“Something…of a procreative nature?”
“You could call it that, but not really in a conventional sense, at least not the time in question. So in a way it looks like this baby, the girl we’re calling Dana right now, could be the result of three sets of DNA.”
“Is that even possible?” Richardson sighed.
“It’s not possible…until it is.”
“I guess what I’m saying is would someone like that still be human?”
“Did you see her when you came across?”
“I’m not sure I saw a baby. Who was she with?”
“She was the girl with Henry, the one on his back.”
“Exactly. If she’s human, she’s not of a type we recognize as such. I just spent almost two weeks with her, and she started speaking at about a week. A couple days later she was solving problems I hadn’t seen since college.”
“Calculus, Mr. Richardson. And way over my head.”
“Fuck,” he whispered.
“You took the word right out of my mouth.”
“So…tell me about Henry Taggart…”
Henry could now just make out the light at the end of the breakwater, but Radio Bay was lost in the torrential downpour now pounding on the canvas bimini over his head. The deerskin cover on the wheel was saturated with cold water and now it felt squishy in his hands; Sumner was sitting with him, trimming the staysail constantly as raging gusts tore across Hilo Bay.
The Old Man was down below with Dana, and apparently it was Tracy Abernathy’s turn to get seasick — as she was nowhere to be seen. Heard, however, was another matter entirely — if the convulsive retching sounds coming from the aft head were any kind of indication of the action down there.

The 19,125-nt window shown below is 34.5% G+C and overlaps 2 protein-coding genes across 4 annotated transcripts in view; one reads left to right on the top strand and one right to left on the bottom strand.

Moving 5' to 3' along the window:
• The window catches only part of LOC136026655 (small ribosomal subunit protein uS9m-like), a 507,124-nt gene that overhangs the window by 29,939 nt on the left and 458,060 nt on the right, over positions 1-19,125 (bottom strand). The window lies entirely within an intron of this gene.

“You know,” Sumner sighed, “I think I’d kill to spend about an hour on nice, firm land.”
“This has been a real trial by fire for you,” Henry said as he wrestled the wheel over a ten foot roller. “On the other hand, you couldn’t ask to do it on a better boat.”
“I didn’t ask to do anything, Taggart.”
“I need a fucking t-bone steak.”
“And lobster tails,” Henry added with a sigh.
“That doesn’t sound half bad.”
Henry looked at his watch. “Ya know? We might just make it in time.”
“There’s a decent steak place at the Hilo Hawaiian.”
Henry laughed — just as Tracy Abernathy came up the companionway steps. “What did I miss?” she asked.
But Henry just shook his head. “How you feeling?”
“Like death warmed over,” she groaned. “On the other hand, I probably lost a few pounds.”
Sumner grinned. “Why is it that skinny people seem to have no problem losing weight?”
“You think I’m skinny?” she said, flashing a coy little smile.
“Pardon my French, but I think you’re gorgeous,” Sumner blurted, but then he seemed to realize what he’d just said and Taggart thought it looked like the cop now wanted to vaporize, to disappear and get away from this unforced error.
Tracy, for her part, seemed to take it in stride. She was indeed a very good looking girl and she thought of herself as such. Sizing her up on the fly like this wasn’t his thing, but Henry looked at her reaction and felt she wasn’t in the least bit insecure — either about her looks or her accomplishments. And he liked that. “Well, we should be docking in about an hour,” Henry said quickly, covering for Sumner as best he could, “so if you feel like grabbing a bite feel free to come along.”
“Seems like the winds are less now,” she said, looking first around the boat and then at Hilo, now just ahead.
“We’re in the island’s wind-shadow now. It’s dropped about ten knots so far.”
“So, that’s Hilo?” she asked, as she came up to the helm, her attention going right to the chartplotter. She seemed to intuit which buttons did what, even where obscure functions were buried in nested sub-menus, and when she noted Henry’s dismay she keyed him in. “I read the instruction manual when I wasn’t barfing,” she sighed.
“You were reading? Down below?” he asked.
“Geesh, that’s the perfect way to get seasick.”
She grinned at that. “Well, it worked.”